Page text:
Libro Traficante: A Focus on the Banned Books List by Amelia M.L. Montes (

Sunday, March 4
Libro Traficante: A Focus on the Banned Books List by Amelia M.L. Montes (

Reporting today on Libro Traficante, the writers’ caravan traveling from Houston to Arizona– bringing with them the books that Arizona has banned and planning banned book readings at various stops along the journey. Some of the authors who will be taking time out of their busy schedules to join the caravan are: Sandra Cisneros, Dagoberto Gilb, Helena María Viramontes, Stephanie Griest Elizondo, Manuel Muñoz, Denise Chavez, Luis Urrea.

DATES: March 12 – 18th

Check out the Libro Traficante website ( to get all the information you need: dates, where they will be stopping, more authors joining the caravan, etc.

And stay tuned for La Bloga writer, Michael Sedano’s posts. He will be joining the caravan and reporting from the road starting on March 12th.

Today—I want to take the time here to look at some of the books Arizona has banned. Since I physically cannot join the caravan, I will dedicate this post to showing pictures of the banned books with links and short descriptions so you, dear Bloga reader, might consider ordering and reading at least one of them. If you can’t travel with the Libro Traficante caravan, join in the protest by reading one of the following banned books!

When I first heard the news that Arizona had closed down Mexican American Studies and had banned all the books used in this program, I was not surprised. And yet—just today, I looked up President Harry Truman because I remember reading about his statements against censorship. What he said in 1950 unfortunately applies to this situation in 2012– President Harry Truman’s message to Congress, August 8, 1950:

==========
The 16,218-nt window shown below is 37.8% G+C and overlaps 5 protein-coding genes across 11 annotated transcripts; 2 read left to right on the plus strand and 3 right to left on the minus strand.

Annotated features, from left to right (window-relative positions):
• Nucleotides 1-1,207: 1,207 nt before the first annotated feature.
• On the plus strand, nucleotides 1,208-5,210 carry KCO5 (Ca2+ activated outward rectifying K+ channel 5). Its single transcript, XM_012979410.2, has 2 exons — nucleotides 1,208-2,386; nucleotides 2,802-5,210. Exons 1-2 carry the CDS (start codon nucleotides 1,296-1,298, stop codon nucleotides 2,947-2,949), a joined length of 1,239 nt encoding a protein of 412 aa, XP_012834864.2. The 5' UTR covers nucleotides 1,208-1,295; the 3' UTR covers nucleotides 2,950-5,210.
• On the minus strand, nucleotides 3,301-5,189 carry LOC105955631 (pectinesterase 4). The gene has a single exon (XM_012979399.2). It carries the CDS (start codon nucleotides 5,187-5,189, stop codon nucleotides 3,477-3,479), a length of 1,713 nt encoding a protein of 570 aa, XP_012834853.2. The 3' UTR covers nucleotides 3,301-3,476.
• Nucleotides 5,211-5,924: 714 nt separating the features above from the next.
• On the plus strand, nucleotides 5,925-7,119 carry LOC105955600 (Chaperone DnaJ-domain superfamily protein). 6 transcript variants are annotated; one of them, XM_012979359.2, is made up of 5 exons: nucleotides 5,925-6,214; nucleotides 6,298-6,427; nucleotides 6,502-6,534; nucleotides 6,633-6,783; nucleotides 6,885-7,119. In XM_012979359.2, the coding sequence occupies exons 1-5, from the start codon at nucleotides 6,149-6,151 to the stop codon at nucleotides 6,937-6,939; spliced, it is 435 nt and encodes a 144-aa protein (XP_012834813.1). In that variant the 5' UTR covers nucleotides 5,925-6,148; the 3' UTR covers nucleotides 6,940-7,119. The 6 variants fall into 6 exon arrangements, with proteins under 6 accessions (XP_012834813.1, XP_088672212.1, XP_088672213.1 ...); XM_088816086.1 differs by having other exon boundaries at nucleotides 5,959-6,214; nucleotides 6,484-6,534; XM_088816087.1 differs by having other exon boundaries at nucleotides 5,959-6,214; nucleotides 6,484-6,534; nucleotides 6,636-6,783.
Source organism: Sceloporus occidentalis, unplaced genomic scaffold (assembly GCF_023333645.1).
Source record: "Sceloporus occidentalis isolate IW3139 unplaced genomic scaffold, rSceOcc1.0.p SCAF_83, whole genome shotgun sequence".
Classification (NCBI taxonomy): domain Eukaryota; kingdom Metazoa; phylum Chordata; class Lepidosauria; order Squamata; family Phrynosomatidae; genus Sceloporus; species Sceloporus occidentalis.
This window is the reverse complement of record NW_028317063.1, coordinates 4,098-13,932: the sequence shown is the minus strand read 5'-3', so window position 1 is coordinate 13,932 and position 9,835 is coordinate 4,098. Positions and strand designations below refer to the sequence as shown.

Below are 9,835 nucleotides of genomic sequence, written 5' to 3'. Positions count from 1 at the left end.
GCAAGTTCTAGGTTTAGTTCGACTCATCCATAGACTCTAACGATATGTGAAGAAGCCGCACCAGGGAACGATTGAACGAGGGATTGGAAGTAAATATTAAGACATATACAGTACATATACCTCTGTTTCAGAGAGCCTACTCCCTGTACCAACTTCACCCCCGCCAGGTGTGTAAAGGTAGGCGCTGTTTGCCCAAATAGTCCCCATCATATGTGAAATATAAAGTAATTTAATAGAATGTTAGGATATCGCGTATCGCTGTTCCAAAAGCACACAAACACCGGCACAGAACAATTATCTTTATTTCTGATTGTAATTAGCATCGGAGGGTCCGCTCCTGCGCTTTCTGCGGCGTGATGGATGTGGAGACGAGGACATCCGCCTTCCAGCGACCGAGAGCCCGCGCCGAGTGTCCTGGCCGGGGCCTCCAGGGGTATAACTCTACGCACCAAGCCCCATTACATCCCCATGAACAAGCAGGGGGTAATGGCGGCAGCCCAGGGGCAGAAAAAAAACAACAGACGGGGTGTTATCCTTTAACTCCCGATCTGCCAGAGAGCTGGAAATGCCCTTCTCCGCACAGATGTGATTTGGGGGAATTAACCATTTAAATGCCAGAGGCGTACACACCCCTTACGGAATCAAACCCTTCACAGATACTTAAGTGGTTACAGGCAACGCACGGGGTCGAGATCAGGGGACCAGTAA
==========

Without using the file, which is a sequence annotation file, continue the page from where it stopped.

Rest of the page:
“Once a government is committed to the principle of silencing the voice of opposition, it has only one way to go, and that is down the path of increasingly repressive measures, until it becomes a source of terror to all its citizens and creates a country where everyone lives in fear.”

President Harry Truman

This is how the legislature in Arizona sees Mexican American Studies and our books—as a “voice of opposition” and their “repressive measures” certainly have brought fear to many in Arizona and people in other states worry that their programs and books could be next. Fear. And yet in the Mexican American Studies curriculum listing of books, I would say the literature/texts are not about “opposition.” Instead Mexican American Studies and the diverse literature it offers, enriches and complicates the American literary and historical landscape. It dares to question, it seeks to enlarge the scope of perspectives, it is without fear in its commitment for the inclusion of everyone’s history.